Some would argue that we would be better suited, physically and mentally to remain on standard time. Not switching back and forth would be nice though.

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    Source : www.wusa9.com

    U.S. Senate approves bill to make daylight saving time permanent

    The U.S. Senate on Tuesday passed legislation that would make daylight saving time permanent starting in 2023, ending the twice-annual changing of clocks in a move promoted by supporters advocating brighter afternoons and more economic activity.

    March 16, 20224:26 PM UTC

    Last Updated 9 hours ago

    U.S. Senate approves bill to make daylight saving time permanent

    By David Shepardson 3 minute read

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    WASHINGTON, March 15 (Reuters) - The U.S. Senate on Tuesday passed legislation that would make daylight saving time permanent starting in 2023, ending the twice-annual changing of clocks in a move promoted by supporters advocating brighter afternoons and more economic activity.

    The Senate approved the measure, called the Sunshine Protection Act, unanimously by voice vote. The House of Representatives, which has held a committee hearing on the matter, must still pass the bill before it can go to President Joe Biden to sign.

    The White House has not said whether Biden supports it. A spokesman for House Speaker Nancy Pelosi declined to say if she supports the measure but said she was reviewing it closely.

    Register now for FREE unlimited access to Reuters.com

    Senator Marco Rubio, one of the bill's sponsors, said supporters agreed the change would not take place until November 2023 after input from airlines and broadcasters.

    The change would help enable children to play outdoors later and reduce seasonal depression, according to supporters.

    "I know this is not the most important issue confronting America, but it's one of those issues where there's a lot of agreement," Rubio said. "If we can get this passed, we don't have to do this stupidity anymore."

    "Pardon the pun, but this is an idea whose time has come," he added.

    The National Association of Convenience Stores opposes the change, telling Congress this month "we should not have kids going to school in the dark."

    On Sunday, most of the United States resumed daylight saving time, moving ahead one hour. The United States will resume standard time in November.

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    A man runs near the reflecting pool between the Lincoln Memorial and the Washington Monument at sunrise on the National Mall in Washington, U.S., September 19, 2019. REUTERS/Al Drago/File Photo

    Since 2015, about 30 states have introduced legislation to end the twice-yearly changing of clocks, with some states proposing to do it only if neighboring states do the same.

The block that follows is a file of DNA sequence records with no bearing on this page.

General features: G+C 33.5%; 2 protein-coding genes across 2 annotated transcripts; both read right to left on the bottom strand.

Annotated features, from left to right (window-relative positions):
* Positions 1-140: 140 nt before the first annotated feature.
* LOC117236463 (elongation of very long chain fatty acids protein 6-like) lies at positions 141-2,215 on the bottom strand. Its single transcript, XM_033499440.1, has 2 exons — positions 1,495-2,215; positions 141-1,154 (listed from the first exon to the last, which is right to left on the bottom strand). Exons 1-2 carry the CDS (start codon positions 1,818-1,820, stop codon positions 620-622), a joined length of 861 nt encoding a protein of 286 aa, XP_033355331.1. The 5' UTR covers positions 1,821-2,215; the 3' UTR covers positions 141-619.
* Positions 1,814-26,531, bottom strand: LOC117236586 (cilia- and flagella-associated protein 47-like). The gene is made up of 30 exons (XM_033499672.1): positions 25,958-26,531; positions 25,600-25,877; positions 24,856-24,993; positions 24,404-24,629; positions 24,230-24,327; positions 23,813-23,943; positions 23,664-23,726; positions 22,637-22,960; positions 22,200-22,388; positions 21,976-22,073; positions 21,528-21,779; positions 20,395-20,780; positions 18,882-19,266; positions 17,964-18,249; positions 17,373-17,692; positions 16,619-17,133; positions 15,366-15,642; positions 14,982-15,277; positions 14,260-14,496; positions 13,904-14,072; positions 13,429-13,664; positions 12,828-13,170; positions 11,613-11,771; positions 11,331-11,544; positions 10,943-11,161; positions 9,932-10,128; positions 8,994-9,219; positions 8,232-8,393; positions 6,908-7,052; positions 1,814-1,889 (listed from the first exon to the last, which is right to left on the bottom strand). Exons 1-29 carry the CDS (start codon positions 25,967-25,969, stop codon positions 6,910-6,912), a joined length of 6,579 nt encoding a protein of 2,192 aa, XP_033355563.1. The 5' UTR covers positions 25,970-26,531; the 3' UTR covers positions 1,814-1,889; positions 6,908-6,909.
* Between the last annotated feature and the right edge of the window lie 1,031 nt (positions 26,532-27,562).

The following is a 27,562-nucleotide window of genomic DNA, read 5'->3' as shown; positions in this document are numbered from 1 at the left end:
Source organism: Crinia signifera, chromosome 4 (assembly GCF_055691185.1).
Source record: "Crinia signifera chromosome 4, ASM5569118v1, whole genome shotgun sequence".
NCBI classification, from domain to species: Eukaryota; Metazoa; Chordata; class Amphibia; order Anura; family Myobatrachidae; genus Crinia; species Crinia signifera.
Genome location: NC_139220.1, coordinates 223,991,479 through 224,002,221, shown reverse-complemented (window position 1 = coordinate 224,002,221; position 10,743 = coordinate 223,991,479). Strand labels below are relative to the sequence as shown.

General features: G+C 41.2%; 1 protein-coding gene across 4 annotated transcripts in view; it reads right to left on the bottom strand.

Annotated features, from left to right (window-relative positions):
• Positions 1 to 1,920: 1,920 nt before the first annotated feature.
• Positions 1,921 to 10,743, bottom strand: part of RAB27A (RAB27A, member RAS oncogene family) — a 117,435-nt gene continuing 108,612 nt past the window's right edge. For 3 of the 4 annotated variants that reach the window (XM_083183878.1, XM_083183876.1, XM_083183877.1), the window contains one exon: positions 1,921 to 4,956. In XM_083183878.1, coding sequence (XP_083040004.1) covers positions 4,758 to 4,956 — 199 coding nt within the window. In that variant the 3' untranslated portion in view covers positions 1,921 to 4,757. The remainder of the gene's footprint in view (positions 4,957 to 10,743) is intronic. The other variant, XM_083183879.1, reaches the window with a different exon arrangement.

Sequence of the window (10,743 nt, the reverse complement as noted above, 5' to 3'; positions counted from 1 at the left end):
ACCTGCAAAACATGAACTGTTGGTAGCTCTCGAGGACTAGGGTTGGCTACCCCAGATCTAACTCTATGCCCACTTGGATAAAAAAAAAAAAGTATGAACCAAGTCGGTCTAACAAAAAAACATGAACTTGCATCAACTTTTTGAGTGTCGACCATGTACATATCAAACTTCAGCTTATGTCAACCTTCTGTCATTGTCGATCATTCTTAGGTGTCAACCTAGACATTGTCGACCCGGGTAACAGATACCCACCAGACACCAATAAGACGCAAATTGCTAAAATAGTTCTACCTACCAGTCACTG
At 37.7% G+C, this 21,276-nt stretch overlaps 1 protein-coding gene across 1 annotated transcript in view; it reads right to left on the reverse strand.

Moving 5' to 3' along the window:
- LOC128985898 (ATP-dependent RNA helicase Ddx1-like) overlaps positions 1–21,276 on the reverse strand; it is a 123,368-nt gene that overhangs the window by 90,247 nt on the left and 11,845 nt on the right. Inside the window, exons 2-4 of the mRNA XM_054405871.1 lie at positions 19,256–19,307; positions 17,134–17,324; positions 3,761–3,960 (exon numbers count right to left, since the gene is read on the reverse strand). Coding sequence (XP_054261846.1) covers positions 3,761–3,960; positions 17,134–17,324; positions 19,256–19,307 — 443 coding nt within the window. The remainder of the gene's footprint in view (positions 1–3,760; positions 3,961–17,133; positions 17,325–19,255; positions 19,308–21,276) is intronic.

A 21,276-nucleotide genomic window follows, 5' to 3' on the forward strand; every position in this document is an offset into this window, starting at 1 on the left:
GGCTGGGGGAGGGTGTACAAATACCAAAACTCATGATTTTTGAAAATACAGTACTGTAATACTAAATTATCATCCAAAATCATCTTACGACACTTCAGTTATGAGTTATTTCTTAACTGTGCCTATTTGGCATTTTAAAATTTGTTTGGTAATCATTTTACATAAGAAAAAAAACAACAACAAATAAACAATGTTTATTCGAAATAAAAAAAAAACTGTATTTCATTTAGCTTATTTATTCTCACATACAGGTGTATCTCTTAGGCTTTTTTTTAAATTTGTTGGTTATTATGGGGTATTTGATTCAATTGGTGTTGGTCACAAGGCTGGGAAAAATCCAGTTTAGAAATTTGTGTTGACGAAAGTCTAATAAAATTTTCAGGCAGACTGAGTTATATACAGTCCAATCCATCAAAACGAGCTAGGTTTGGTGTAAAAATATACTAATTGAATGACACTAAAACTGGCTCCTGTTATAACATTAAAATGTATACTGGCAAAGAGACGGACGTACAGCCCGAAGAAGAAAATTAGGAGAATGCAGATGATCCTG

The House Energy and Commerce committee held a hearing on the issue last week, where Representative Frank Pallone, the committee's chairman, said, "The loss of that one hour of sleep seems to impact us for days afterwards. It also can cause havoc on the sleeping patterns of our kids and our pets."

    Pallone backs ending the clock-switching but has not decided whether to support daylight or standard time as the permanent choice.

    At the hearing, Beth Malow, director of the Vanderbilt Sleep Division, argued daylight savings time makes it harder to be alert in the morning, saying it "is like living in the wrong time zone for almost eight months out of the year."

    Pallone cited a 2019 poll that found 71% of Americans prefer to no longer switch their clocks twice a year.

    Supporters say the change could prevent a slight uptick in car crashes that typically occurs around the time changes and point to studies showing a small increase in the rate of heart attacks and strokes soon after the time change. They argue the measure could help businesses such as golf courses that could draw more use with more evening daylight.

    "It has real repercussions on our economy and our daily lives," said Senator Ed Markey, another leading sponsor.

    This video has more information

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    Daylight saving time has been in place in nearly all of the United States since the 1960s after being first tried in 1918. Year-round daylight savings time was used during World War Two and adopted again in 1973 in a bid to reduce energy use because of an oil embargo and repealed a year later.

    The bill would allow Arizona and Hawaii, which do not observe daylight saving time, to remain on standard time as well as American Samoa, Guam, the Northern Mariana Islands, Puerto Rico and the U.S. Virgin Islands.

    Register now for FREE unlimited access to Reuters.com

    Reporting by David Shepardson Editing by Will Dunham, Chizu Nomiyama and Karishma Singh

    Our Standards: The Thomson Reuters Trust Principles.

    Source : www.reuters.com